Unfortunately, I don’t think Inspector School covers the etiquette of visiting 330lb men on their own planets. Either that or he was just being helpful from his position of covering our backs. For there can be no other explanation for his decision to shine a very bright torch into Hank’s face. Cheers for that Guv.

Hank roared.

“****!” We backed off slowly.

Hank got to his feet.

“******* ****!” We backed off less slowly.

Hank charged.

“Run!” We ran.

The Pamplonese would have been impressed as we legged it towards Hank’s fan club, who were now scattering for cover; popcorn and betting slips long forgotten.

Thankfully, someone had carelessly left a dismembered wheelchair in Hank’s path. A wet dream for a Personal Injury lawyer, not far off it for us.

Hank tripped.

We stopped.

Hank crashed to the floor.

We pounced.

(…to be completed…)

Thursday, September 15, 2005

Hank's World

Hank wasn’t a real galactic traveller.

He was only visiting from America.

When we got the call to assist staff at our local crossed wires hospital with a violent patient we trundled along through sheer intrigue. It’s very rare for us to receive a call like this. Normally the staff manage to get some drugs into them quicker than you can “Just say No”. Either that or they direct them to the exit door and then call us in to report a missing person.

Fortunately we weren’t the only unit attracted by the mystery. One other pair of officers and an Inspector had turned up to play. We were all met by some very worried looking staff and a petite young American lady. She and her boyfriend, Hank, had taken advantage of a college break and were visiting The Throbbing Metropolis. During a visit to a discotheque Hank had turned “kinda funny”.

They had then begun their journey into the National Health Service. A journey which would have been made far easier had Miss Petite known that Hank had visited a pharmacist in a dark corner of the discotheque. Either the pharmacist had a sense of humour or he had misread Hank’s prescription when he dispensed some equine steroids to him.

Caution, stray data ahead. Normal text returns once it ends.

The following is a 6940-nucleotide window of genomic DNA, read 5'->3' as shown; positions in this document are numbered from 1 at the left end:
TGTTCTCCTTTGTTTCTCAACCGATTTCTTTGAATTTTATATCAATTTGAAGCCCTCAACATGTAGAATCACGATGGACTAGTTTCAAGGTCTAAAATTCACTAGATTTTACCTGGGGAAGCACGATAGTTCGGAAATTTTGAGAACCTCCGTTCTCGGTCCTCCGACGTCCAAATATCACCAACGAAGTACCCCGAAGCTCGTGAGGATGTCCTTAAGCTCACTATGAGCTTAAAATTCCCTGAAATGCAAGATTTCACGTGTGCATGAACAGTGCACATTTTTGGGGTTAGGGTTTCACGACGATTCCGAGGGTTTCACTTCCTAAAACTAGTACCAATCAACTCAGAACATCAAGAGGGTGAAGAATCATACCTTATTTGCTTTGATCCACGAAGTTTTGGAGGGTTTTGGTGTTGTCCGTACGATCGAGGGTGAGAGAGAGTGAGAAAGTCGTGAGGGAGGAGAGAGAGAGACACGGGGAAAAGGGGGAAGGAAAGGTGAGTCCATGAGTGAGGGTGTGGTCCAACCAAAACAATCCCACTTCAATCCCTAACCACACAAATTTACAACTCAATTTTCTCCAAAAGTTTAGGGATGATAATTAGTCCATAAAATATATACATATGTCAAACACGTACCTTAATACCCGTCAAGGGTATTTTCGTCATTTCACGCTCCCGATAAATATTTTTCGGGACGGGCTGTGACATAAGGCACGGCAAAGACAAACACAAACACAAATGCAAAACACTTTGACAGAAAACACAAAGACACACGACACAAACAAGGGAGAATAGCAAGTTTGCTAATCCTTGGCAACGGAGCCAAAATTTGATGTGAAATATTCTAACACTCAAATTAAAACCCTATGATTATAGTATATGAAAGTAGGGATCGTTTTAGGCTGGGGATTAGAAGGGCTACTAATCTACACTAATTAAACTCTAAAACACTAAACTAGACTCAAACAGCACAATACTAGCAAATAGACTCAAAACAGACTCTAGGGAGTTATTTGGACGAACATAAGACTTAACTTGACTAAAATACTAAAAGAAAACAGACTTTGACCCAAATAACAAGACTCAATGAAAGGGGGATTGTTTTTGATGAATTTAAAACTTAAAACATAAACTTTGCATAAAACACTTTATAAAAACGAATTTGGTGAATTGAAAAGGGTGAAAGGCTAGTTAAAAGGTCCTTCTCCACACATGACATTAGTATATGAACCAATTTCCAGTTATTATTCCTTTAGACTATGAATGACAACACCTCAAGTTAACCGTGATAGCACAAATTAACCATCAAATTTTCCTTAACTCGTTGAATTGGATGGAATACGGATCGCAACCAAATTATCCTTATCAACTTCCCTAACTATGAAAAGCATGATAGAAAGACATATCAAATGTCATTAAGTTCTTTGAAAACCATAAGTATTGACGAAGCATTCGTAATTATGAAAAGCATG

A central Throbbing hospital had put a big tick in the too difficult box and sent the couple to the Small Corner Institute for Mysteries. Arriving in a near comatose state, Hank had gone from “kinda funny” to “kinda scary” in a short space of time. A fascinating tale, yet it didn’t explain why we had been called to assist in the early hours of a Sunday morning. The staff are well versed in “kinda scary” techniques.

A near traumatised staff member gave us a clue.

“He’s a big boy”

The ever helpful Miss Petite proudly explained that Hank had a college scholarship which wasn’t of the academic variety. He was a football player of some note. My appreciation of strange sports, gained through my satellite TV subscription, made me realise she didn’t mean he gelled his hair every Saturday at 3pm and ran around kicking a round ball.

“He’s a starter on the offensive line.” She said.

****! I thought.

“He’s 330 pounds.” She continued.

“******* ****!!” We all said in unison, staring at Miss Petite in awe and wonderment. I winced for her.

With the mystery solved a plan was required. Unfortunately, Plan A was out. We had an Inspector with us and he’d get upset if we ran away. I suggested Plan B, which involved holding a door open and me demonstrating my penmanship on a missing persons form. Regrettably, Hank was holed up in a second floor corridor. A long way from the nearest fire escape.